Depression Associated with Increased DNA Methylation

March 25, 2013 · Posted in Risk Factors 


Epigenetics is an emerging field where researchers are studying the ways environmental events and biochemical changes can affect the structure of DNA. Chemicals such as methyl groups can accumulate on DNA (a process called methylation), which usually results in suppression of genes in that area. DNA is tightly wound around proteins called histones, which can also be methylated or acetylated (when acetyl groups accumulate) based on events in the environment, including stressors and drug use. The environmental events do not change the genetic inheritance people receive from their parents, but instead change the ease with which genes are transcribed (or switched on).

At the 2012 meeting of the Society of Biological Psychiatry, Dr. Yurong Xin et al. presented an abstract that indicates that depressed patients may have much more DNA methylation at CpG sites on genes. CpG sites occur in many genes and refer to a place where a cytosine and a guanine (two of the four building blocks of DNA) sit next to each other on the same strand of DNA (the ‘p’ refers to the chemical bond between the two). CpG sites can become methylated. Xin and colleagues measured 27,578 CpG sites across 14,000 genes in the human genome. They found an eightfold increase in DNA methylation at these CpG sites in depressed patients compared to controls.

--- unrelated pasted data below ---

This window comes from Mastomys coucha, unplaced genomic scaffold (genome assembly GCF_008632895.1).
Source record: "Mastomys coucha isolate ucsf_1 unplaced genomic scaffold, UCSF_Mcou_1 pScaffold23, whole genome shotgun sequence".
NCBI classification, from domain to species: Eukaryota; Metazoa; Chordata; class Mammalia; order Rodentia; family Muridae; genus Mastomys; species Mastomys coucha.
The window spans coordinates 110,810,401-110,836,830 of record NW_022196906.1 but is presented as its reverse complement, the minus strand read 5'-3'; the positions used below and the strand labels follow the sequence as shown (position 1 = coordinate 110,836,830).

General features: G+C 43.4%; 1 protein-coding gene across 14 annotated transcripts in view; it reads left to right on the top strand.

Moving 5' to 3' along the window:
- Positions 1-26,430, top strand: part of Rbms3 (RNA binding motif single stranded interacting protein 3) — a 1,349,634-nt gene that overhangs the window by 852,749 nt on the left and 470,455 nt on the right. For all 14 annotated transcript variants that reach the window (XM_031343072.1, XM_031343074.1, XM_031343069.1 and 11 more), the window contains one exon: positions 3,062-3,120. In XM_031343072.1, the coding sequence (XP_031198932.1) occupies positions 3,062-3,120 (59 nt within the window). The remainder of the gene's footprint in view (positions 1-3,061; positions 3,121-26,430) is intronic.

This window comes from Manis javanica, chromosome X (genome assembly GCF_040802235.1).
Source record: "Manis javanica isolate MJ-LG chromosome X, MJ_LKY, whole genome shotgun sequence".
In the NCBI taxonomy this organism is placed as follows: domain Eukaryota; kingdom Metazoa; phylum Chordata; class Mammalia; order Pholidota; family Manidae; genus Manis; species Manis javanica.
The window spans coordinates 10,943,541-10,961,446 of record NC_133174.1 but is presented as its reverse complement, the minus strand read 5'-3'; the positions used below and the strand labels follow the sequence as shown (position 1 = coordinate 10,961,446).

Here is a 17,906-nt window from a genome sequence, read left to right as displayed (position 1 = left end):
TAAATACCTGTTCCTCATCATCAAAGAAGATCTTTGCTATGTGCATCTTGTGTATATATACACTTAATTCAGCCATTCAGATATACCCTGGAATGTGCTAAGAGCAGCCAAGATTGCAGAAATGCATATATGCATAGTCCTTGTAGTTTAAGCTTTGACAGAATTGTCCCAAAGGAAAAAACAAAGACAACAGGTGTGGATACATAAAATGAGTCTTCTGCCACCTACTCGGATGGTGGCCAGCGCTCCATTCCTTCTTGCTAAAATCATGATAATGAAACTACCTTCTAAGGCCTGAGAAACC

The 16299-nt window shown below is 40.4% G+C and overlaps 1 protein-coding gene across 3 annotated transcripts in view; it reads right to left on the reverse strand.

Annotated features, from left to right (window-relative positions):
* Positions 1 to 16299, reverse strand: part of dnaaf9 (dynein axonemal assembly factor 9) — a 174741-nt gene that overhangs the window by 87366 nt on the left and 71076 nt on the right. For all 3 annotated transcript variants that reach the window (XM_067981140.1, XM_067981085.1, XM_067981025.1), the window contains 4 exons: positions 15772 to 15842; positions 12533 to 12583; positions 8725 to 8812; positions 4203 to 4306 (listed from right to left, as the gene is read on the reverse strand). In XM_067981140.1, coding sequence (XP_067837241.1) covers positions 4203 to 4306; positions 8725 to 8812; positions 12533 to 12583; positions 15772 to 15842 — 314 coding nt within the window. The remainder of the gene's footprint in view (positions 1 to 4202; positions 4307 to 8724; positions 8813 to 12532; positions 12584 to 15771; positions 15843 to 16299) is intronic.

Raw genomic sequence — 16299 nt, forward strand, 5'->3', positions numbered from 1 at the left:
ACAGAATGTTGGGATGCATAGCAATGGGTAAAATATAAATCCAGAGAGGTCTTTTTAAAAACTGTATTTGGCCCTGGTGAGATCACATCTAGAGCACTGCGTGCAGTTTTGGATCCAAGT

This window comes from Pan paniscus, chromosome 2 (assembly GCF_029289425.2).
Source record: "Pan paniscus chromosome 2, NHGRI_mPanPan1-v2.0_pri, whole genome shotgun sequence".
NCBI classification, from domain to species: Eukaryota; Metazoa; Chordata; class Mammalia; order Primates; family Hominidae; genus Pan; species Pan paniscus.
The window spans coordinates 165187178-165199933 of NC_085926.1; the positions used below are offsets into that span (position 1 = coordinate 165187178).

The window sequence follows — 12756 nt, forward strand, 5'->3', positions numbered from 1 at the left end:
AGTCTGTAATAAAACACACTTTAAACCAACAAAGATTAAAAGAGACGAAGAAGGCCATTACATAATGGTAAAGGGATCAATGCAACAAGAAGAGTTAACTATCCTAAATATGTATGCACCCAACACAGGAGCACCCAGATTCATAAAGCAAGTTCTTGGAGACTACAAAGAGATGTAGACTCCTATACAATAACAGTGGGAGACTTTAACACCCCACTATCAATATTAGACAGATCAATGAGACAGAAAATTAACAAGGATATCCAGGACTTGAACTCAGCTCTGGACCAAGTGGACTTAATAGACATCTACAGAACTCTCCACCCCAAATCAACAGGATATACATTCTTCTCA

Editor’s Note: Previous research has found that early life experiences like psychosocial stress can lead to epigenetic changes. The new findings by Dr. Xin indicate that DNA methylation may occur and accumulate across the lifespan and suggests that DNA methylation may be associated with the emergence and progression of depression. Future treatments for depression could target this DNA hypermethylation, but determining how to do that selectively without affecting normal functioning may be a challenge.


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